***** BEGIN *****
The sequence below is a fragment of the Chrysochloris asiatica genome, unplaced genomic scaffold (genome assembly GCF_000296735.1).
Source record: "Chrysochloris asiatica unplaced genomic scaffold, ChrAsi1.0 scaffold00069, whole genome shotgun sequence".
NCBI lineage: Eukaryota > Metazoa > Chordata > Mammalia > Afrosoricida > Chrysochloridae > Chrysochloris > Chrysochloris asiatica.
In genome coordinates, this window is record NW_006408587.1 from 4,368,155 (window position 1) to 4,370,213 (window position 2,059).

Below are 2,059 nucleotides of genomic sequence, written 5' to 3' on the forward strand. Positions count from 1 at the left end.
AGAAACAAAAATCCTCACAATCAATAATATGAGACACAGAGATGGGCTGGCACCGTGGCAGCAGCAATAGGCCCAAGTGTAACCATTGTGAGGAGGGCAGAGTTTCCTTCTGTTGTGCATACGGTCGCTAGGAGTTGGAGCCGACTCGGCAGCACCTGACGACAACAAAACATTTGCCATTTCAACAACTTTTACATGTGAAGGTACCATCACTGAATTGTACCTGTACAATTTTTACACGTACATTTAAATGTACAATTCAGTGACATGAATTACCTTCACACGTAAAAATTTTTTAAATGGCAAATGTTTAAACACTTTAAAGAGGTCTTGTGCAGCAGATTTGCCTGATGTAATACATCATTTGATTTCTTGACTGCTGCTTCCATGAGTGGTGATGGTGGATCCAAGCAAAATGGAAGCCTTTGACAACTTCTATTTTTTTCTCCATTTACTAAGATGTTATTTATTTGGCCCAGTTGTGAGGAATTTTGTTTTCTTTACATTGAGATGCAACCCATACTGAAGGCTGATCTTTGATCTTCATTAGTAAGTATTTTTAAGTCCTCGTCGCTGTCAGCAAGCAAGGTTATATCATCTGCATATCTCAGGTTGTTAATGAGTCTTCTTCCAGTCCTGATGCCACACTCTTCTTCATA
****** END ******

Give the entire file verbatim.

The sequence below is a fragment of the Chrysochloris asiatica genome, unplaced genomic scaffold (genome assembly GCF_000296735.1).
Source record: "Chrysochloris asiatica unplaced genomic scaffold, ChrAsi1.0 scaffold00069, whole genome shotgun sequence".
NCBI lineage: Eukaryota > Metazoa > Chordata > Mammalia > Afrosoricida > Chrysochloridae > Chrysochloris > Chrysochloris asiatica.
In genome coordinates, this window is record NW_006408587.1 from 4,368,155 (window position 1) to 4,370,213 (window position 2,059).

Below are 2,059 nucleotides of genomic sequence, written 5' to 3' on the forward strand. Positions count from 1 at the left end.
AGAAACAAAAATCCTCACAATCAATAATATGAGACACAGAGATGGGCTGGCACCGTGGCAGCAGCAATAGGCCCAAGTGTAACCATTGTGAGGAGGGCAGAGTTTCCTTCTGTTGTGCATACGGTCGCTAGGAGTTGGAGCCGACTCGGCAGCACCTGACGACAACAAAACATTTGCCATTTCAACAACTTTTACATGTGAAGGTACCATCACTGAATTGTACCTGTACAATTTTTACACGTACATTTAAATGTACAATTCAGTGACATGAATTACCTTCACACGTAAAAATTTTTTAAATGGCAAATGTTTAAACACTTTAAAGAGGTCTTGTGCAGCAGATTTGCCTGATGTAATACATCATTTGATTTCTTGACTGCTGCTTCCATGAGTGGTGATGGTGGATCCAAGCAAAATGGAAGCCTTTGACAACTTCTATTTTTTTCTCCATTTACTAAGATGTTATTTATTTGGCCCAGTTGTGAGGAATTTTGTTTTCTTTACATTGAGATGCAACCCATACTGAAGGCTGATCTTTGATCTTCATTAGTAAGTATTTTTAAGTCCTCGTCGCTGTCAGCAAGCAAGGTTATATCATCTGCATATCTCAGGTTGTTAATGAGTCTTCTTCCAGTCCTGATGCCACACTCTTCTTCATA